The technology itself is not to blame. People will find a way to use technology for their own purposes, whether for the public good or otherwise. The issue is how to regulate its use when deepfake technology is so new, harmful deepfake content is so widespread, and the creators of that content are so difficult to hold accountable. 

The Violence Against Women Act (VAWA) is a federal law that protects and provides remedies for women who face violence from domestic abuse, sexual assault, and stalking. Its 2021 reauthorization passed in the House, and is awaiting review from the Senate. In March 2021, seven Representatives from both sides of the aisle resubmitted the SHIELD Act as an amendment to VAWA that would criminalize nonconsensual pornography and impose penalties on those who share such content. Considering the bipartisan nature of the initial Act and current amendment, the current political makeup of Congress, and the post-MeToo landscape, there is hope yet for victims of deepfake pornography.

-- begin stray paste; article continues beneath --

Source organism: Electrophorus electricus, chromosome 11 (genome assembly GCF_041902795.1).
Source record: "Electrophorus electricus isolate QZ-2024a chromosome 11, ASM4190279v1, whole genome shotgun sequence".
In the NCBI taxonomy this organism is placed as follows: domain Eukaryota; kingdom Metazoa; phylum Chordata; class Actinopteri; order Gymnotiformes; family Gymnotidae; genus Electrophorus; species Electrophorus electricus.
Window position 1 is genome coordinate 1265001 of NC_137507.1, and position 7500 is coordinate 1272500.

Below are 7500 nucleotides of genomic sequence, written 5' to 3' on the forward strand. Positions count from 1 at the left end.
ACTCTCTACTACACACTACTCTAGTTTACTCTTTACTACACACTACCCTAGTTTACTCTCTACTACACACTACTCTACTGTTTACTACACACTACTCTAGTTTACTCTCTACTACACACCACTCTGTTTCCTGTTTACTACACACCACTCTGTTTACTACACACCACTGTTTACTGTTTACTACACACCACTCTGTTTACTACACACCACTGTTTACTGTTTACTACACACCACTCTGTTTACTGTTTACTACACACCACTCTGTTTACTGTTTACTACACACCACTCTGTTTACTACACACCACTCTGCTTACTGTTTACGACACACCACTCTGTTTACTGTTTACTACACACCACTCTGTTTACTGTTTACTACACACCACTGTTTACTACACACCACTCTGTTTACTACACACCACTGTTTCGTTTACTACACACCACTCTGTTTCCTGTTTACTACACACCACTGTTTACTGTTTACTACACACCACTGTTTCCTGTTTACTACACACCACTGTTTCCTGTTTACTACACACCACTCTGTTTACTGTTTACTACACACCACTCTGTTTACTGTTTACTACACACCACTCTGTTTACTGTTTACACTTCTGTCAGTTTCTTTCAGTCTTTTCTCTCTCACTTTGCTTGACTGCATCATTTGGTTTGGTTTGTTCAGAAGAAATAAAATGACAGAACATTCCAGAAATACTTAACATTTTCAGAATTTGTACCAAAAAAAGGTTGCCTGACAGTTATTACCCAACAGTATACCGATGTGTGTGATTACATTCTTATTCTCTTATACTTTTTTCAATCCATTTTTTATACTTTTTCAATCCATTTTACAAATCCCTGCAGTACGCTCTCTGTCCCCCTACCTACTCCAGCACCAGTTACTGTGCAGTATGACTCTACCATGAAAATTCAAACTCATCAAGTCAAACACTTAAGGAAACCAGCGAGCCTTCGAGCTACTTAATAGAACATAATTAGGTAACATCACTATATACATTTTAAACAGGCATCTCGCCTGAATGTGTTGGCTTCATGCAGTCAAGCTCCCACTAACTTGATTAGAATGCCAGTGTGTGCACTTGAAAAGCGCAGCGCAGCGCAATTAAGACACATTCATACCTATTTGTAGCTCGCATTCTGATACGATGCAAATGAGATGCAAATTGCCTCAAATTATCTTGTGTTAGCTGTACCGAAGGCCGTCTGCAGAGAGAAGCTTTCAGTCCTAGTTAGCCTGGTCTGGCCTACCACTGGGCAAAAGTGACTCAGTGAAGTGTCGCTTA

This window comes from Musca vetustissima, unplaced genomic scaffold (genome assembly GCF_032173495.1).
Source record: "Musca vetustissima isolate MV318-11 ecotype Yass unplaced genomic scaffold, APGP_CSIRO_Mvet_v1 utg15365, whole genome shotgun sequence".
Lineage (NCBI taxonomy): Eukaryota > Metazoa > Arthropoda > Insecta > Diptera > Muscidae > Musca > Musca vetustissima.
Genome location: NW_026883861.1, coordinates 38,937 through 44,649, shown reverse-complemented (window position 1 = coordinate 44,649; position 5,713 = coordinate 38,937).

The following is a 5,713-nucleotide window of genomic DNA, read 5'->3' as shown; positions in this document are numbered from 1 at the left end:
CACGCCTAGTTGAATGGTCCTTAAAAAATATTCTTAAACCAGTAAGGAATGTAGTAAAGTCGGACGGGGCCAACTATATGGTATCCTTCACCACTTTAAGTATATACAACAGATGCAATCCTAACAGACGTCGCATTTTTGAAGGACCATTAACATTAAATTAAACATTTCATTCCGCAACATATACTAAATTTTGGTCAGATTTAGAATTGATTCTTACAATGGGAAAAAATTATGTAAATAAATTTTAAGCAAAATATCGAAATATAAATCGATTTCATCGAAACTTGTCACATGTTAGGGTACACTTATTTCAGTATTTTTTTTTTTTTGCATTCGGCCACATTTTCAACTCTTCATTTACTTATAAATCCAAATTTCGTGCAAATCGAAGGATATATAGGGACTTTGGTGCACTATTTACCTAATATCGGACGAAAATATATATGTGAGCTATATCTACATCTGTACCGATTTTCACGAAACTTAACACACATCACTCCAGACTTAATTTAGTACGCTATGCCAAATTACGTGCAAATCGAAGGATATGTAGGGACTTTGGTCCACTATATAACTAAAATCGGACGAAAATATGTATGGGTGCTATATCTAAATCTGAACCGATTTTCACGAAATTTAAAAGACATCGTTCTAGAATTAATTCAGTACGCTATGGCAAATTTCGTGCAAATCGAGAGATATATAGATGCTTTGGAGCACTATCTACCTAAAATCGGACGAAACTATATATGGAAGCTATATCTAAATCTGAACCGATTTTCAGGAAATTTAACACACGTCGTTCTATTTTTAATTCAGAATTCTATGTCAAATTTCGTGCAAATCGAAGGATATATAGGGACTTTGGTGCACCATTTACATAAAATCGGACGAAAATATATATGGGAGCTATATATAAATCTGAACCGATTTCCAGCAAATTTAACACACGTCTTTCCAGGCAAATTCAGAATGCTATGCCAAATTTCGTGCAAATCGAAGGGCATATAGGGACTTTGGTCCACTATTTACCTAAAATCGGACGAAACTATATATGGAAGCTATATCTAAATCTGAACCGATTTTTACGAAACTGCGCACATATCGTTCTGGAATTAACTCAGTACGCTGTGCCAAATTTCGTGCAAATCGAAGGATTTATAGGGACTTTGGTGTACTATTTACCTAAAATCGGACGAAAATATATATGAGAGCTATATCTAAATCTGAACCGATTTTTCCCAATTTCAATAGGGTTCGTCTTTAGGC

JURIST contributor Anokhy Desai is a law student at the University of Pittsburgh and an Information Security Policy masters student at Carnegie Mellon University.